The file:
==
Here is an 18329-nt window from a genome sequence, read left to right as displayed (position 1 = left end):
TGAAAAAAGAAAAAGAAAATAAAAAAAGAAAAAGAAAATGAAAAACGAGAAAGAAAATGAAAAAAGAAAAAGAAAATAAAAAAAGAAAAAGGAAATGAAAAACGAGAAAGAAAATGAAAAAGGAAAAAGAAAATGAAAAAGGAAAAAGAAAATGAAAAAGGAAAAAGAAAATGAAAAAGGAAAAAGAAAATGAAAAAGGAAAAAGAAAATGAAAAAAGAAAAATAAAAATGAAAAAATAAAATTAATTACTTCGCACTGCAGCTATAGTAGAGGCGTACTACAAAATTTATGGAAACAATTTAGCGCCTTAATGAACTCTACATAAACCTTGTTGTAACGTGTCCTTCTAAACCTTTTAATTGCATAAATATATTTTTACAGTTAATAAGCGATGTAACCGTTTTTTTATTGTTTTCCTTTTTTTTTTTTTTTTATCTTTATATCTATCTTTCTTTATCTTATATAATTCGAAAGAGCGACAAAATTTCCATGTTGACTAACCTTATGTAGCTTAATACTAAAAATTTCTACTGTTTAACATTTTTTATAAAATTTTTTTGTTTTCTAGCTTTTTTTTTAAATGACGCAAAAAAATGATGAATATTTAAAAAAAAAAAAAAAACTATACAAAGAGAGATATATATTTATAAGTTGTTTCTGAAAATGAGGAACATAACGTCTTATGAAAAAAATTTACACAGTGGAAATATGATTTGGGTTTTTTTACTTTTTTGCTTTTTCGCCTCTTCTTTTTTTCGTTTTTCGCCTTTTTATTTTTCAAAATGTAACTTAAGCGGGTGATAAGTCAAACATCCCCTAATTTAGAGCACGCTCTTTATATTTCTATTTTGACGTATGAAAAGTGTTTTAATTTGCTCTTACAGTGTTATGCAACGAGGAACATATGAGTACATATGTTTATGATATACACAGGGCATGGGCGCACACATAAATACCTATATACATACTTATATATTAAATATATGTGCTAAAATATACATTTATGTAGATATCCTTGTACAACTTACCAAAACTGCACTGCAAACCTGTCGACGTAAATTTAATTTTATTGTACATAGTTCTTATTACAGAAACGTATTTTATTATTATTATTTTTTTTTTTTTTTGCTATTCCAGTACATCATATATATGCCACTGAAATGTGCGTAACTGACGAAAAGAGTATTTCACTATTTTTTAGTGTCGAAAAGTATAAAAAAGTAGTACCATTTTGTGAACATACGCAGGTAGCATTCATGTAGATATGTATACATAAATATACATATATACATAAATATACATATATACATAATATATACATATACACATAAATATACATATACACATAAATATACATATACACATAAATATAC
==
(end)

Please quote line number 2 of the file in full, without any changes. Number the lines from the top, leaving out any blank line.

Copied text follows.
TGAAAAAAGAAAAAGAAAATAAAAAAAGAAAAAGAAAATGAAAAACGAGAAAGAAAATGAAAAAAGAAAAAGAAAATAAAAAAAGAAAAAGGAAATGAAAAACGAGAAAGAAAATGAAAAAGGAAAAAGAAAATGAAAAAGGAAAAAGAAAATGAAAAAGGAAAAAGAAAATGAAAAAGGAAAAAGAAAATGAAAAAGGAAAAAGAAAATGAAAAAAGAAAAATAAAAATGAAAAAATAAAATTAATTACTTCGCACTGCAGCTATAGTAGAGGCGTACTACAAAATTTATGGAAACAATTTAGCGCCTTAATGAACTCTACATAAACCTTGTTGTAACGTGTCCTTCTAAACCTTTTAATTGCATAAATATATTTTTACAGTTAATAAGCGATGTAACCGTTTTTTTATTGTTTTCCTTTTTTTTTTTTTTTTATCTTTATATCTATCTTTCTTTATCTTATATAATTCGAAAGAGCGACAAAATTTCCATGTTGACTAACCTTATGTAGCTTAATACTAAAAATTTCTACTGTTTAACATTTTTTATAAAATTTTTTTGTTTTCTAGCTTTTTTTTTAAATGACGCAAAAAAATGATGAATATTTAAAAAAAAAAAAAAAACTATACAAAGAGAGATATATATTTATAAGTTGTTTCTGAAAATGAGGAACATAACGTCTTATGAAAAAAATTTACACAGTGGAAATATGATTTGGGTTTTTTTACTTTTTTGCTTTTTCGCCTCTTCTTTTTTTCGTTTTTCGCCTTTTTATTTTTCAAAATGTAACTTAAGCGGGTGATAAGTCAAACATCCCCTAATTTAGAGCACGCTCTTTATATTTCTATTTTGACGTATGAAAAGTGTTTTAATTTGCTCTTACAGTGTTATGCAACGAGGAACATATGAGTACATATGTTTATGATATACACAGGGCATGGGCGCACACATAAATACCTATATACATACTTATATATTAAATATATGTGCTAAAATATACATTTATGTAGATATCCTTGTACAACTTACCAAAACTGCACTGCAAACCTGTCGACGTAAATTTAATTTTATTGTACATAGTTCTTATTACAGAAACGTATTTTATTATTATTATTTTTTTTTTTTTTTGCTATTCCAGTACATCATATATATGCCACTGAAATGTGCGTAACTGACGAAAAGAGTATTTCACTATTTTTTAGTGTCGAAAAGTATAAAAAAGTAGTACCATTTTGTGAACATACGCAGGTAGCATTCATGTAGATATGTATACATAAATATACATATATACATAAATATACATATATACATAATATATACATATACACATAAATATACATATACACATAAATATACATATACACATAAATATAC